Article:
The most obscene defence of the film is the claim that Bigelow rejects cheap moralism and soberly presents the reality of the anti-terrorist struggle, raising difficult questions and thus compelling us to think (plus, some critics add, she "deconstructs" feminine cliches – Maya displays no sentimentality, she is tough and dedicated to her task like men). But with torture, one should not "think". A parallel with rape imposes itself here: what if a film were to show a brutal rape in the same neutral way, claiming that one should avoid cheap moralism and start to think about rape in all its complexity? Our guts tell us that there is something terribly wrong here; I would like to live in a society where rape is simply considered unacceptable, so that anyone who argues for it appears an eccentric idiot, not in a society where one has to argue against it. The same goes for torture: a sign of ethical progress is the fact that torture is "dogmatically" rejected as repulsive, without any need for argument.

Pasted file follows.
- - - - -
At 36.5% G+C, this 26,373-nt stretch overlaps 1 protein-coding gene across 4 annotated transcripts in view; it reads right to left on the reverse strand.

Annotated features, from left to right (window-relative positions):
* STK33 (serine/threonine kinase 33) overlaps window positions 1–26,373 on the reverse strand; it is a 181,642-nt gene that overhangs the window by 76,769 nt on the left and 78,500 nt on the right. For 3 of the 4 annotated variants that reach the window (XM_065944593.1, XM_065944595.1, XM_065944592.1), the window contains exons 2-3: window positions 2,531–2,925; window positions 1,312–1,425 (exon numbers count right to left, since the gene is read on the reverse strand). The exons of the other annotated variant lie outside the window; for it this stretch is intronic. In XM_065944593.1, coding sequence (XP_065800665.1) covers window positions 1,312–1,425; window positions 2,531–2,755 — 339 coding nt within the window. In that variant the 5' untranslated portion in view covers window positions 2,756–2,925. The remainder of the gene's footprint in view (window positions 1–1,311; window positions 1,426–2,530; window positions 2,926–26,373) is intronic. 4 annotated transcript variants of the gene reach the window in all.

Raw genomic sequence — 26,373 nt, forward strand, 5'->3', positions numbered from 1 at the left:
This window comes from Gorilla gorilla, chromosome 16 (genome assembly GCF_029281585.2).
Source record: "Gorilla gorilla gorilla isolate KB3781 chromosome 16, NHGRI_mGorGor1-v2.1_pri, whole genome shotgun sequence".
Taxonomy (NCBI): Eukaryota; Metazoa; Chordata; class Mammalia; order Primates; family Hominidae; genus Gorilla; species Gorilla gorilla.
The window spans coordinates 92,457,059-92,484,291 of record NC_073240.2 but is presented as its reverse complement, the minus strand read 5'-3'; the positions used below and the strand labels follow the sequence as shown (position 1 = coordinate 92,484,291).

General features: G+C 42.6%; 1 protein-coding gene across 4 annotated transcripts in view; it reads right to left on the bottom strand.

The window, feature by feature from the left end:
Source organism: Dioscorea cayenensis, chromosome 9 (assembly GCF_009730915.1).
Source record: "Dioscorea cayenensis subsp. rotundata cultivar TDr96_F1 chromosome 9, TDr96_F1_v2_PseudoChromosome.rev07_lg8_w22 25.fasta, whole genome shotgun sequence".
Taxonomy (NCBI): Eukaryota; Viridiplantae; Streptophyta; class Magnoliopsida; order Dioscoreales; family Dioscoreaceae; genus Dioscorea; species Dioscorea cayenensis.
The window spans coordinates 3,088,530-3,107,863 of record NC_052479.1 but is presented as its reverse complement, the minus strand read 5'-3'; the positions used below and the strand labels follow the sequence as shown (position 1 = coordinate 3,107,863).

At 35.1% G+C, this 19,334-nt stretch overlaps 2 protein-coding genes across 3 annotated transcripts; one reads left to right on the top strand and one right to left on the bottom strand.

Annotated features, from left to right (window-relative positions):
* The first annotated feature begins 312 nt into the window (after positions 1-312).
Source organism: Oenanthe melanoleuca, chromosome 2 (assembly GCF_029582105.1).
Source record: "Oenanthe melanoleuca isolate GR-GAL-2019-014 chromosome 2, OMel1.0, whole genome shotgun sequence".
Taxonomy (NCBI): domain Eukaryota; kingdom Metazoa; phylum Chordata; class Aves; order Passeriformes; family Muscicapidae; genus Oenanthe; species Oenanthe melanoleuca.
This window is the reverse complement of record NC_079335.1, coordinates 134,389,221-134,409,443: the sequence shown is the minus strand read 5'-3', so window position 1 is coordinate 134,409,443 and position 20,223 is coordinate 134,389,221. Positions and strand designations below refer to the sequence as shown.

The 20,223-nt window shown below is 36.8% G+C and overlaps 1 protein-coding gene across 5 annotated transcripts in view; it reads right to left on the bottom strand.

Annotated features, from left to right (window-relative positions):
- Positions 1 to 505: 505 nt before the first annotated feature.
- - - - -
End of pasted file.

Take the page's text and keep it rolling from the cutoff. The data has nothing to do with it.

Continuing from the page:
Any doubt of philosophy's value in our scientific/technological age will be dispelled by this kind of sharp and productive criticism. The function of philosophy is not to explain the meaning of life (there is no meaning to explain), but to explain the proximate and ultimate causes of cultural, social, and economic phenomena.